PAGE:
Hundreds of Iraqis have taken to the streets to protest against generous perks paid to parliamentarians. Meanwhile, at least 12 people were killed in the latest violence to hit the country.
Demonstrators held rallies in the capital, Baghdad, as well as a number of other cities in central and southern Iraq on Saturday, to protest in particular against lawmakers' retirement benefits.
Parliamentarians are entitled to monthly pension payments of several thousand dollars per month, regardless of how long they are in office. This is many times more than the average salaries of government employees or those working in the private sector.
The demonstrators turned out in Bagdad despite the fact that local authorities did not grant permission for the rally. Security forces dressed in riot gear were deployed in large numbers to contain the protest, with some blocking bridges or surrounding demonstrators in major squares.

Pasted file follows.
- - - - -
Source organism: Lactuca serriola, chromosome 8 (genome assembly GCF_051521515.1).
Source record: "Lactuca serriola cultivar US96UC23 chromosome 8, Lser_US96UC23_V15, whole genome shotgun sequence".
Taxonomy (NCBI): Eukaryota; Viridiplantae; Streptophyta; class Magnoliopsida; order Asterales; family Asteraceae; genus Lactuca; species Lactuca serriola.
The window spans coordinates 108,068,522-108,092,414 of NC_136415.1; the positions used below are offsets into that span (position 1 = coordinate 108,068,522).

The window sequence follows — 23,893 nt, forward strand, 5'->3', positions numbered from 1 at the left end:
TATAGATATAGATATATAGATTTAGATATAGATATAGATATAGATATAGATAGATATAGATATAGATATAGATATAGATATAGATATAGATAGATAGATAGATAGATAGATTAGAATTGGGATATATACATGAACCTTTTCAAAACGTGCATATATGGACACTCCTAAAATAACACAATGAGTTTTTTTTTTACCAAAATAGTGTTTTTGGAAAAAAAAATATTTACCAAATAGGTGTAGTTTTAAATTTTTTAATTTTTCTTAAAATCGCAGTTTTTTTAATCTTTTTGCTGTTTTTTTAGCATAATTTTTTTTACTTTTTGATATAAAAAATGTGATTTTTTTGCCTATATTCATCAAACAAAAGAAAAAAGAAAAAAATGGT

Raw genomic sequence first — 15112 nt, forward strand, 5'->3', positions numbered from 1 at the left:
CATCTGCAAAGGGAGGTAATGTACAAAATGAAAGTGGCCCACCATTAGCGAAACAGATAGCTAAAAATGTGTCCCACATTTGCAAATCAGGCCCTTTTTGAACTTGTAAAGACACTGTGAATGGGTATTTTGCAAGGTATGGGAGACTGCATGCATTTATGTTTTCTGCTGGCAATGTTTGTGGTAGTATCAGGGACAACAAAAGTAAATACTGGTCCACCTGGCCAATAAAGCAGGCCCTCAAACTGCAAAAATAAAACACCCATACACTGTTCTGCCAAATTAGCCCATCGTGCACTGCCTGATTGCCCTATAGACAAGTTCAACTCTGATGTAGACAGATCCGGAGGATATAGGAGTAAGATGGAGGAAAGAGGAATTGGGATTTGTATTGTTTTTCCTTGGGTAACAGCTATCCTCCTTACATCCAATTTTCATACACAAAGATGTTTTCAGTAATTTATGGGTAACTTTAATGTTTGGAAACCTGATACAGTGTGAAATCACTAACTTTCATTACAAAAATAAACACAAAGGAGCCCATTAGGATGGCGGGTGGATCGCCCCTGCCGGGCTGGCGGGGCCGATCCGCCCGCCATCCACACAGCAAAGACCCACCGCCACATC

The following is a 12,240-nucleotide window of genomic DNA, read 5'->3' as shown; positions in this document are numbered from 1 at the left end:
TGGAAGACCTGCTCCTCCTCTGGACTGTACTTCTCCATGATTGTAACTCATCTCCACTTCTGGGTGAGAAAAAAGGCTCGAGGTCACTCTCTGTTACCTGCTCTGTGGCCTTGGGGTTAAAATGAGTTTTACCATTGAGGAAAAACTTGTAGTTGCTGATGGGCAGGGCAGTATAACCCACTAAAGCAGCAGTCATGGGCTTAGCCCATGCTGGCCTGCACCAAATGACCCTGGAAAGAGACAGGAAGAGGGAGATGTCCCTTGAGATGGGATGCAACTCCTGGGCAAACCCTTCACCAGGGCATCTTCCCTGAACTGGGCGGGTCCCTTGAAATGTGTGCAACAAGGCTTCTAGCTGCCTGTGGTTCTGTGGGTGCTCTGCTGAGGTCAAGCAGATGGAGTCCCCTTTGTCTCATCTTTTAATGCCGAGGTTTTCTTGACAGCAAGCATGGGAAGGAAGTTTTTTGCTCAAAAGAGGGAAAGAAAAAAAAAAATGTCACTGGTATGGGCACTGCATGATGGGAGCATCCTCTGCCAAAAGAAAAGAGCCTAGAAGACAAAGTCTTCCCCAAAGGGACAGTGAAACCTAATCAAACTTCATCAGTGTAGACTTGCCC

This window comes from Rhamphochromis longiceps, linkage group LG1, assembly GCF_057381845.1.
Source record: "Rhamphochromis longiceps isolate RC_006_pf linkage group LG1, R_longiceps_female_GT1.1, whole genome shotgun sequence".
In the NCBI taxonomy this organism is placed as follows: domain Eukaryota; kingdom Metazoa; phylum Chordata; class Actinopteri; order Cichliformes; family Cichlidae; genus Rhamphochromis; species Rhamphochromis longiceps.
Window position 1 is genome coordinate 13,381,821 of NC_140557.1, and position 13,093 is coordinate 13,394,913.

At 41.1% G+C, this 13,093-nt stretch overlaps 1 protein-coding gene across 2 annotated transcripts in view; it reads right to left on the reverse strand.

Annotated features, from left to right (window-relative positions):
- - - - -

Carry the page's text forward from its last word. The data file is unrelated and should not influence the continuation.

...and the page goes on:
A spokesman for the interior ministry defended the show of force, saying they were concerned about the possibility of suicide bombers attacking the rallies.
Although the particular focus of the protests was parliamentarians' pensions, demonstrators also voiced their displeasure at lawmakers' inability to deliver basic amenities in some parts of the country.
"A huge amount of money goes to these people," Aamer Qasim, a pharmacist who attended a demonstration in Baghdad told the AFP news agency.
"The money should be spent on health, on education, on electricity, on infrastructure," he said.
Meanwhile, there was more violence in Iraq on Saturday, with at least 12 people reported killed and 20 others wounded after a car bomb went off in the city of Ramadi, around 100 kilometers (60 miles) south of Baghdad.
There has been a dramatic increase in the number of attacks on civilians in Iraq since the start of 2013. More than 1,000 people were killed in July, making it the country's deadliest month since 2008. This comes amid growing tensions between the Shi'ite, Kurdish and Sunni factions in Iraq's power-sharing government.
pfd/slk (AFP, Reuters, AP)